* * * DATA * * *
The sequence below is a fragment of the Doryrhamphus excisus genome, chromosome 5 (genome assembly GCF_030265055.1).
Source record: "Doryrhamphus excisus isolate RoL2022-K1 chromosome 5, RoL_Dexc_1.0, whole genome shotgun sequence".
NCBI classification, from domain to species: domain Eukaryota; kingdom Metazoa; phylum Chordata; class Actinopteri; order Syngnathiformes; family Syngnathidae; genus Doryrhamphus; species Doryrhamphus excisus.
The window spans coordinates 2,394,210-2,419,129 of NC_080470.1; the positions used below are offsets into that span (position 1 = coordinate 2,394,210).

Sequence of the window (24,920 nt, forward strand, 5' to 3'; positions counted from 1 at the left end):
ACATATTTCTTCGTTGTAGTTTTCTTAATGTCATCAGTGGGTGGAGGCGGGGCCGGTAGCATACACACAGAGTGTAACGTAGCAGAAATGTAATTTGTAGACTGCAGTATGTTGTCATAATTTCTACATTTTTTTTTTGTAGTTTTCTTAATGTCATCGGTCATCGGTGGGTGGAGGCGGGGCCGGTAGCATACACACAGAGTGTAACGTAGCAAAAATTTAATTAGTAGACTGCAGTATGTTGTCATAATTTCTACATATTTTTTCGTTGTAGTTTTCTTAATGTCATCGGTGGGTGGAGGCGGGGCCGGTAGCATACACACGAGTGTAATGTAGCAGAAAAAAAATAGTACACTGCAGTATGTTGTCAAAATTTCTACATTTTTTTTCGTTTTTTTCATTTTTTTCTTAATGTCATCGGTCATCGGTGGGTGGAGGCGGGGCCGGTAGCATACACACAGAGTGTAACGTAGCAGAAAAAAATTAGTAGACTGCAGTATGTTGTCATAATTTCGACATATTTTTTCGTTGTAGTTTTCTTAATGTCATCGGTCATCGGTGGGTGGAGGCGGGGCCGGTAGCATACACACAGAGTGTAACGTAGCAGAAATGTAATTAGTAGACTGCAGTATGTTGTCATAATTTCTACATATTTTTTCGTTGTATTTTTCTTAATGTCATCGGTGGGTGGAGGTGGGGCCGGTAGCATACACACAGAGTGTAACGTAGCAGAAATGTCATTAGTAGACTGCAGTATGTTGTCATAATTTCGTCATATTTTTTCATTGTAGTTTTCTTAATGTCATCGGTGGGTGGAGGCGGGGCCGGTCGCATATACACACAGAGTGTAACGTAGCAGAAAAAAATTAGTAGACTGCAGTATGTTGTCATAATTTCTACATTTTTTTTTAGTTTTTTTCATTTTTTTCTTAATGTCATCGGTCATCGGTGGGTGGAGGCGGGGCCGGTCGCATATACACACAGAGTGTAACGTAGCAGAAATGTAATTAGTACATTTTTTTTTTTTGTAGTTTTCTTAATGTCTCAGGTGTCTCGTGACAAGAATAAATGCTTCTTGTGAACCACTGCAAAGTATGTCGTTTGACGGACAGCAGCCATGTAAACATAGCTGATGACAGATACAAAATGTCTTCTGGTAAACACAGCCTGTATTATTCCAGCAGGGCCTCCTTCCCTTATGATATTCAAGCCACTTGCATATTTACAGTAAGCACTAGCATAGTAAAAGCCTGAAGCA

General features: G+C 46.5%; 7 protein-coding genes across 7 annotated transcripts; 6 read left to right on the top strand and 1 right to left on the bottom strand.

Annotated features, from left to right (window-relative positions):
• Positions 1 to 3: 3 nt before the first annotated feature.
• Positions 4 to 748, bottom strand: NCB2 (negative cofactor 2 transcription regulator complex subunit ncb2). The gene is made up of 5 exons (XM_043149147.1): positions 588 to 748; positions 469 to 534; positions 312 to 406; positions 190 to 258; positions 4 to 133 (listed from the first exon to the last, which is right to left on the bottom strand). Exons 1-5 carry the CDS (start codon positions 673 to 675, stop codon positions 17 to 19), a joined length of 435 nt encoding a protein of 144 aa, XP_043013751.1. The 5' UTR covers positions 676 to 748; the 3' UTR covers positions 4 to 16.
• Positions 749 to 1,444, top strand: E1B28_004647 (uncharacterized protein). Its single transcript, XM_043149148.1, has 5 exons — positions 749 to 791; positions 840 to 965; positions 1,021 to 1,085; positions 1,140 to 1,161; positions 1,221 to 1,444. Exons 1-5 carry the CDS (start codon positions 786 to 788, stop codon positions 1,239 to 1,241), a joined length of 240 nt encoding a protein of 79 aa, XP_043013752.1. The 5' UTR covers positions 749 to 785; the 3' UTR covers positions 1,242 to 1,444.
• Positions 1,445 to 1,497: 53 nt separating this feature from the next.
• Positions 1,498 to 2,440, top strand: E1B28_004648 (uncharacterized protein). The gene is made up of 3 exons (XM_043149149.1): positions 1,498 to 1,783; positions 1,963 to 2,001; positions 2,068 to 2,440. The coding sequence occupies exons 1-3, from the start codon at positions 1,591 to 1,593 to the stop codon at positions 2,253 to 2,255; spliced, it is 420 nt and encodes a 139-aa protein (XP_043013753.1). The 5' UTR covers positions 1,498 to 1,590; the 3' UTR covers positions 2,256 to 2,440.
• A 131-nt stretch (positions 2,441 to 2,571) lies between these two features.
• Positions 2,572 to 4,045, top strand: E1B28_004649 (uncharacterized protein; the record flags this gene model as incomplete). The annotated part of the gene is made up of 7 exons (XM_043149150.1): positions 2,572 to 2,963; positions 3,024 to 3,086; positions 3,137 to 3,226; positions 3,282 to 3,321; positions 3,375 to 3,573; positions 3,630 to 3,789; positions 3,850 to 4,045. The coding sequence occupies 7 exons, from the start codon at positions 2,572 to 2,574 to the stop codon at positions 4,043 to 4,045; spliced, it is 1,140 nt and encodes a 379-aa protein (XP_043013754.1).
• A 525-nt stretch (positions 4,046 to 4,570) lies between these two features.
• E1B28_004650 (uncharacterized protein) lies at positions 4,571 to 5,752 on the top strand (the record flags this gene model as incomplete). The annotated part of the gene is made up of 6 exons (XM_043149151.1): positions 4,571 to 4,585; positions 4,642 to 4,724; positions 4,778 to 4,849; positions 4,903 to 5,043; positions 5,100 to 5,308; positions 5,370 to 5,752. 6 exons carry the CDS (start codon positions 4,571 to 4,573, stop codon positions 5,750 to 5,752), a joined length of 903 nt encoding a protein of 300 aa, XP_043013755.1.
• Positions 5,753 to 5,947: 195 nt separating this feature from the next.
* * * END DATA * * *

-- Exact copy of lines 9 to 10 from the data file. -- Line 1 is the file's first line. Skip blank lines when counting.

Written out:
• Positions 1 to 3: 3 nt before the first annotated feature.
• Positions 4 to 748, bottom strand: NCB2 (negative cofactor 2 transcription regulator complex subunit ncb2). The gene is made up of 5 exons (XM_043149147.1): positions 588 to 748; positions 469 to 534; positions 312 to 406; positions 190 to 258; positions 4 to 133 (listed from the first exon to the last, which is right to left on the bottom strand). Exons 1-5 carry the CDS (start codon positions 673 to 675, stop codon positions 17 to 19), a joined length of 435 nt encoding a protein of 144 aa, XP_043013751.1. The 5' UTR covers positions 676 to 748; the 3' UTR covers positions 4 to 16.